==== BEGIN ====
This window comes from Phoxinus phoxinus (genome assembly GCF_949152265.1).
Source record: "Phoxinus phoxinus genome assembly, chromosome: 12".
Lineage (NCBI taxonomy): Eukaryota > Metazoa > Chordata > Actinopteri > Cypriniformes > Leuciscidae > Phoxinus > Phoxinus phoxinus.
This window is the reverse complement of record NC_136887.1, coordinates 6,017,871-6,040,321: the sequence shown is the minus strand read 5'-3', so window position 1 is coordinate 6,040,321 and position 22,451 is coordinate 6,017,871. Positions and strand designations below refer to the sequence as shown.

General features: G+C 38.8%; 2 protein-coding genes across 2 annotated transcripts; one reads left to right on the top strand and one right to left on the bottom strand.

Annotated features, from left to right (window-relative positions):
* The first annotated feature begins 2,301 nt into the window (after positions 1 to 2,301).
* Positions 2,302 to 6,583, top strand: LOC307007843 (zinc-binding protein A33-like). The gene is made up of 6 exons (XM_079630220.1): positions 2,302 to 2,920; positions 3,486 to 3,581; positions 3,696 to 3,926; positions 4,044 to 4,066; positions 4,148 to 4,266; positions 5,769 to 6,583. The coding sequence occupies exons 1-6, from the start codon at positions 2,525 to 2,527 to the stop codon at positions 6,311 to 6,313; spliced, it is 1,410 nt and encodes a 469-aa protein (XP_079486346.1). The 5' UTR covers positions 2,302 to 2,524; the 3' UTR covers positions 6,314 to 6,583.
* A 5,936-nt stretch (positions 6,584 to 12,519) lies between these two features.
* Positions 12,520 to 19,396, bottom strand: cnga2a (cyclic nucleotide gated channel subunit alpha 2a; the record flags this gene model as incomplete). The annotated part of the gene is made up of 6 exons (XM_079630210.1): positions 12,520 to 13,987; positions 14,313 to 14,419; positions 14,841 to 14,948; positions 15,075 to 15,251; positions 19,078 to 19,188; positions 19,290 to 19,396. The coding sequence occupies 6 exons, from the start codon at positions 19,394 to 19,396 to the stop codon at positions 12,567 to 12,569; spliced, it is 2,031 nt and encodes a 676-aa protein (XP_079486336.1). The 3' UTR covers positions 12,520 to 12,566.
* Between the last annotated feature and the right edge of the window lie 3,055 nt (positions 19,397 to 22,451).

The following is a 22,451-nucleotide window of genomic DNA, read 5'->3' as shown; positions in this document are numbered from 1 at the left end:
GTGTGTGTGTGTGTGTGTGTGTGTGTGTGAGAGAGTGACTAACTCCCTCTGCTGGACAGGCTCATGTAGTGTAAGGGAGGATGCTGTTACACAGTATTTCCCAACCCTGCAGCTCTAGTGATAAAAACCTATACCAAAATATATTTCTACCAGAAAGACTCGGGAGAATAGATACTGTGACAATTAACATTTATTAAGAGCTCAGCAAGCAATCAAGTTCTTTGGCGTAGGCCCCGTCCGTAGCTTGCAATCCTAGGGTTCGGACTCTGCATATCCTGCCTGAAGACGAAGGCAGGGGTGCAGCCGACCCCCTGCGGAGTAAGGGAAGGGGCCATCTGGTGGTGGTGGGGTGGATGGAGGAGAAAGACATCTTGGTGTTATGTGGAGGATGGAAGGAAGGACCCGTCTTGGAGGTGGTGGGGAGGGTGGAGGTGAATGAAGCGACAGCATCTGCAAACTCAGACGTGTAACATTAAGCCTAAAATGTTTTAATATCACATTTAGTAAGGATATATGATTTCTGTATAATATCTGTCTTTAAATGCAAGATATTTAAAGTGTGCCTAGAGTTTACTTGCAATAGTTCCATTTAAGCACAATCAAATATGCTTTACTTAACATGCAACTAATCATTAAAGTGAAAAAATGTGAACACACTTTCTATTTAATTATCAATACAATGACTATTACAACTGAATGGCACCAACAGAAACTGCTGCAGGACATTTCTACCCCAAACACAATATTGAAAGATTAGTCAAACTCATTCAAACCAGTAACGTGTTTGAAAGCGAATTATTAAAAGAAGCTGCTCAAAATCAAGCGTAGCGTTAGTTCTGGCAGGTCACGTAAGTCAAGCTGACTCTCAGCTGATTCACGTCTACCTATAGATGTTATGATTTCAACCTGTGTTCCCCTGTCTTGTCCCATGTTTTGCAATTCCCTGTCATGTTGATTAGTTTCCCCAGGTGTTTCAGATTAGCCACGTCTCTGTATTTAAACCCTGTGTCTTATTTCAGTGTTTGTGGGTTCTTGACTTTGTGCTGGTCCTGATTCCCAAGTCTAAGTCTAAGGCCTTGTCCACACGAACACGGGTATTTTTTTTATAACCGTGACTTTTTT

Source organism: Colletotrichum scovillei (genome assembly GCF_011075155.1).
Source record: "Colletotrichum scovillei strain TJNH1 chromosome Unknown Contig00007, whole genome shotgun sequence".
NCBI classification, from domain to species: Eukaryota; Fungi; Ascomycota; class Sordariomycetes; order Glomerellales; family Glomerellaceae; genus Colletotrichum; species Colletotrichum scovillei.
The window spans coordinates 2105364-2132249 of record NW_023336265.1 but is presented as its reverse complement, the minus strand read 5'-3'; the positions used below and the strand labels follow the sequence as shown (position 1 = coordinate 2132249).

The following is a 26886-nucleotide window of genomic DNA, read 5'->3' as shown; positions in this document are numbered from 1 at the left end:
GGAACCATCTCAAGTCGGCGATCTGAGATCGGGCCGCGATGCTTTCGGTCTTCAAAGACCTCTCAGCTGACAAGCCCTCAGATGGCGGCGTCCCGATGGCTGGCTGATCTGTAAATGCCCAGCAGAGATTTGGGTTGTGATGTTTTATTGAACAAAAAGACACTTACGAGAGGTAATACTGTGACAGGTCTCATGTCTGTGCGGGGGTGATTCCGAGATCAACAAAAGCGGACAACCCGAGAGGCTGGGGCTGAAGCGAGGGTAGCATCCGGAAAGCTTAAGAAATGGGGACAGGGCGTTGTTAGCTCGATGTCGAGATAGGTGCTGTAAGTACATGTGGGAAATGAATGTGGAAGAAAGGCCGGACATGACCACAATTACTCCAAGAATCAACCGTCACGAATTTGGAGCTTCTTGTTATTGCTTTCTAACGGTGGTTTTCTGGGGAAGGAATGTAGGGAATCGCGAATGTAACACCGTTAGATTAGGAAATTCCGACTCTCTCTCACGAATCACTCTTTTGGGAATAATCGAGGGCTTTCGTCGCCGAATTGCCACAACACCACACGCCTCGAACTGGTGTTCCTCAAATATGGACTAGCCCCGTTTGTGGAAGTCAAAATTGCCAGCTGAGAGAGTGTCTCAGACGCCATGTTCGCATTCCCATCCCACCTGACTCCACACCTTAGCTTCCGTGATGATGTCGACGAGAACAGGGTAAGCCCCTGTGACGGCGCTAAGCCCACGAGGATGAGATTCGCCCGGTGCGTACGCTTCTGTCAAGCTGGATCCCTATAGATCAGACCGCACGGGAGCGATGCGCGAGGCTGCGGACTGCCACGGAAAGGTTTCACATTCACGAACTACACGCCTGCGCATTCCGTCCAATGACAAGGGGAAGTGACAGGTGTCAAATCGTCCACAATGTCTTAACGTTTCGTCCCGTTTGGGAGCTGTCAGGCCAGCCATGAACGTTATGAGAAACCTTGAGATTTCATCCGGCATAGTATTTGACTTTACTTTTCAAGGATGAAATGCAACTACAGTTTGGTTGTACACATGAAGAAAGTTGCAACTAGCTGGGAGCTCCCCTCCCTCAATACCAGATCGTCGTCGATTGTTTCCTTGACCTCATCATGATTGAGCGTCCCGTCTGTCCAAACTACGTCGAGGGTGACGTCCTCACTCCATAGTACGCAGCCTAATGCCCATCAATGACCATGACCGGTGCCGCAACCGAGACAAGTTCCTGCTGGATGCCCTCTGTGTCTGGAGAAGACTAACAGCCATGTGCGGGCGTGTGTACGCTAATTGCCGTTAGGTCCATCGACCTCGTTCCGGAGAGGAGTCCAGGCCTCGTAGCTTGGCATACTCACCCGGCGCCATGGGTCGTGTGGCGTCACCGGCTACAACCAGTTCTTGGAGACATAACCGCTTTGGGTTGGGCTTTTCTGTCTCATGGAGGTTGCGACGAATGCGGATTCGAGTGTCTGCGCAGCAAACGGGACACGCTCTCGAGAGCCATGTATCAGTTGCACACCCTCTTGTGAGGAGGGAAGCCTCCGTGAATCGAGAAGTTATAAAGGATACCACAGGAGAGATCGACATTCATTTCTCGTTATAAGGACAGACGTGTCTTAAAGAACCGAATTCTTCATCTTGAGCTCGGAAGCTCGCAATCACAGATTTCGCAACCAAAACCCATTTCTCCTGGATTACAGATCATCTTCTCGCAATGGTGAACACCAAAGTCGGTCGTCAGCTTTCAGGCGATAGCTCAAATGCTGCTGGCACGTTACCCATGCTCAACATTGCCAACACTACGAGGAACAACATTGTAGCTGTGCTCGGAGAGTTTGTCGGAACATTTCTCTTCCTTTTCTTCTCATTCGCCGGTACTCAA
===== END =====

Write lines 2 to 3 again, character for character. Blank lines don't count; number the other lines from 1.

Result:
Source record: "Phoxinus phoxinus genome assembly, chromosome: 12".
Lineage (NCBI taxonomy): Eukaryota > Metazoa > Chordata > Actinopteri > Cypriniformes > Leuciscidae > Phoxinus > Phoxinus phoxinus.